Re: Is speed/technology really progress? (was Re:Progress t

Tue, 31 Jan 1995 22:11:05 EST

-- [ From: Geof Fountain * EMC.Ver #2.10P ] --

Gkeizer said (edited):
> . . . "The productivity paradox in information technology."
> The thrust of the paper is that researchers are having an
> extremely hard time measuring _any_ increase in productivity
> as a result of capital spending on computers and IT
> applications, with the possible exception of areas that are
> purely data entry-dependent such as transaction processing.
> The service sector, which is the business area that has made
> the largest investment in IT, has shown a slowdown in
> productivity by several measures.
> The author's contention basically is that the metrics of
> traditional productivity measurement may not apply to IT-based
> investment, but I'm not so sure. Maybe, as Stever says,
> faster isn't necessarily better, and more information may just
> lead to confusion and chaos without time taken to digest it.
> Companies that have given into the unrelenting hype about IT
> have spent millions on strategic information systems and have
> wound up with very expensive white elephants. CIOs that were
> heros of the IT profession have been fired. Could it be that
> the touted Information Age will take an unexpected turn
> because of some inherent limit to the amount of information
> processing humans are able to take on?
> . . .

Maybe we just need a little more time.

To restate - perhaps our information technologies have created chaos
because the amount of information has exceeded our current capacity to
use it. In other words, IT has significantly increased the "diversity"
of information, but the integration/synthesizing of this information
has not yet caught up. The result is chaos.

So what do we do ? Perhaps Mihaly Csikszentmihalyi in his book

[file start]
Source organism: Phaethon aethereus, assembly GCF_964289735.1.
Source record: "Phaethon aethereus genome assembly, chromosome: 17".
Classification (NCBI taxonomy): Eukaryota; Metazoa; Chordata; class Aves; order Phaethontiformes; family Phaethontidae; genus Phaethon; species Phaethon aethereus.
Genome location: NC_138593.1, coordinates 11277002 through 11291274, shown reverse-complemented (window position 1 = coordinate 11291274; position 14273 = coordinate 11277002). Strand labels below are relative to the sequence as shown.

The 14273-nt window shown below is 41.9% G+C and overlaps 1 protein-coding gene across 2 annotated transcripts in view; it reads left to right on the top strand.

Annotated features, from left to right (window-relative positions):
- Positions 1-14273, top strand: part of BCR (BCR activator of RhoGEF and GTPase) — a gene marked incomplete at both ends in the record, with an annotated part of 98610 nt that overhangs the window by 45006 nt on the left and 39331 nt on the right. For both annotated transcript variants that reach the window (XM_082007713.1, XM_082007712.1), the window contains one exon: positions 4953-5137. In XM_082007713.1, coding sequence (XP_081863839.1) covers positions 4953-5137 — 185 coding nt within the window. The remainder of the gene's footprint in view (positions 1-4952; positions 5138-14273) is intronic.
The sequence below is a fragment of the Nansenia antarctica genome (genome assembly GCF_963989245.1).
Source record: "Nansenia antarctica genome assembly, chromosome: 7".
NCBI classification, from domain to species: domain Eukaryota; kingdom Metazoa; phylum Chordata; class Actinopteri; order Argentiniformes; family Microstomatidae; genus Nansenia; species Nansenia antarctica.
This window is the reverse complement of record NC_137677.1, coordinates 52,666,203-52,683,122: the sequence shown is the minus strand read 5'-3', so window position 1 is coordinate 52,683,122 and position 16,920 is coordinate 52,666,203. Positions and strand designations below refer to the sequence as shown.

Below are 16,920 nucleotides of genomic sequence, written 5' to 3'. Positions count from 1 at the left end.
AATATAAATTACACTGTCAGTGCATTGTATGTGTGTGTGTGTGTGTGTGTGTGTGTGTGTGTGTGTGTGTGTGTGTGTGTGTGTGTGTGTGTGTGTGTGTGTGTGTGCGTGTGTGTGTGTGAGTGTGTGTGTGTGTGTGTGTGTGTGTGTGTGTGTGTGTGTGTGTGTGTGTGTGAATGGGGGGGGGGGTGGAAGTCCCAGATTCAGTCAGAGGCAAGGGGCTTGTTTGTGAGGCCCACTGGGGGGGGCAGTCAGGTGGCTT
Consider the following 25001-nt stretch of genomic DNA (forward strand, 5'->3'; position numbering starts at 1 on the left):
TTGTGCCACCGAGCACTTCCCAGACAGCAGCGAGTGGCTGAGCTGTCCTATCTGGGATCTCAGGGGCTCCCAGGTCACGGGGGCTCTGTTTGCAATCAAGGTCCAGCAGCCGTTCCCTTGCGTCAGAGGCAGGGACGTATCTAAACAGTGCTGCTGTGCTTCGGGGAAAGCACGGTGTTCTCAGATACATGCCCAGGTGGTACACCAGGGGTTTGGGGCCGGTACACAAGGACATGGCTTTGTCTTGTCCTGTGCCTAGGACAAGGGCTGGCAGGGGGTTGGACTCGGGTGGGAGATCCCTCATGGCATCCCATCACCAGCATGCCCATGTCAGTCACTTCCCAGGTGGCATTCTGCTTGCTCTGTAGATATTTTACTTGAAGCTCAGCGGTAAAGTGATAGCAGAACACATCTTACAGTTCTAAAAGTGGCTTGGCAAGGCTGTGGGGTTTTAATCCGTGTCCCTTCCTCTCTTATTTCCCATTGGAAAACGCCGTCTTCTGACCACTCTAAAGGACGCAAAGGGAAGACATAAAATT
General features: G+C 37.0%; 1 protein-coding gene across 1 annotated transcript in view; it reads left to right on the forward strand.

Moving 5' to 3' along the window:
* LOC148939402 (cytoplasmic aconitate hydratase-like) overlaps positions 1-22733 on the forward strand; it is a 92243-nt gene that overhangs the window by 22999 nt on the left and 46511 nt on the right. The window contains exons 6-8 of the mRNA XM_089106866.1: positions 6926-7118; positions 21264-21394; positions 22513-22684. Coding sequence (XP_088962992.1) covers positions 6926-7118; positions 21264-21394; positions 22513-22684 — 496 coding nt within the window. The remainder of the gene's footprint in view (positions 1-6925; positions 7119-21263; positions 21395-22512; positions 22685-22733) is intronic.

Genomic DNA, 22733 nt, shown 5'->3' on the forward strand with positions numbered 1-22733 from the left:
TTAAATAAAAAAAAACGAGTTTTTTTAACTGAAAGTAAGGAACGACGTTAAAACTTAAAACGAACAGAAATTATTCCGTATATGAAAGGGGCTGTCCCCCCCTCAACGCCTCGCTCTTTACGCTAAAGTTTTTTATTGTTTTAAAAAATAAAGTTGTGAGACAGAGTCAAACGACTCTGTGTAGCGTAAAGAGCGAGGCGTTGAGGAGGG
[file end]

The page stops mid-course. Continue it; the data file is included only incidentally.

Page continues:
"Evolving Self" has some answers. As I understand his book, living
things (systems) evolve toward higher levels of complexity. He defines
increased complexity as having two balanced-growth characteristics:

* the number of "parts"
* the ability for the parts to communicate

Any sustained increase in the complexity of the system requires a
balanced growth of both the parts (increased diversification) and the
communication between the parts (increased integration).

Systems with too much growth tilted toward the "parts" end up with
chaos. These systems tend to change momentarily, but then loose the
change because they have no structure to retain it. Systems with too
much growth tilted toward integration (or order) of the parts end up
with too much rigid structure, where change is resisted. The ideal,
evolving system has a continuing balance in the growth of the parts
(diversity) and the communication/linking of the parts (integration).
Applying this to the IT situation, perhaps the growth in IT (parts)
fueled by computer technology has momentarily outpaced our ability to
effectively integrate/synthesize all this new information.

Is Mihaly's definition of complexity another way of describing Meg
Wheatley's "quantum/chaos" organization - one with local autonomy
(which allows continual, innovative growth - diversity) guided by
overall company mission, vision, values (integration of the local
efforts toward the system whole) ? One could also make some analogies
with Fritjof Capra's eco systems theories.

In "Built to Last - Successful Habits of Visionary Companies", one
could group authors Collins and Porras common traits of visionary
companies into two areas (my understanding). These companies had

1) an environment of renewal, innovation, adaptation, and change

whose overall identity was preserved by

2) core ideology and values that are the guiding beacons and bonding

Innovations/successes were found by trial and error - undirected
evolutionary processes similar to organic evolving species (example:
Post-Its). Adaptation/evolution occurred by random mutation that just
happens to be more congruent to the environment. More similarities to
Capra, Mihaly, Wheatley ? Four independent perspectives of a same
holographic, natural principle ? Are we getting closer ?? Maybe they
all studied under the same professor/mentor !

One other thought from "The Evolving Self". More complex systems tend
to displace less complex systems. Could one use this point of view to
figure out which companies will be around in ten years and which
companies won't ? Hmmm.

If IT has tilted the balance toward the "parts", perhaps the evolution
in the telecommunications industry (with help from Internet ?) will
rebalance the scales to the integration/linking side. There seem to be
companies out there that are pursuing this strategy right now. Are
they doing it for the reasons discussed above perhaps ?

Geof Fountain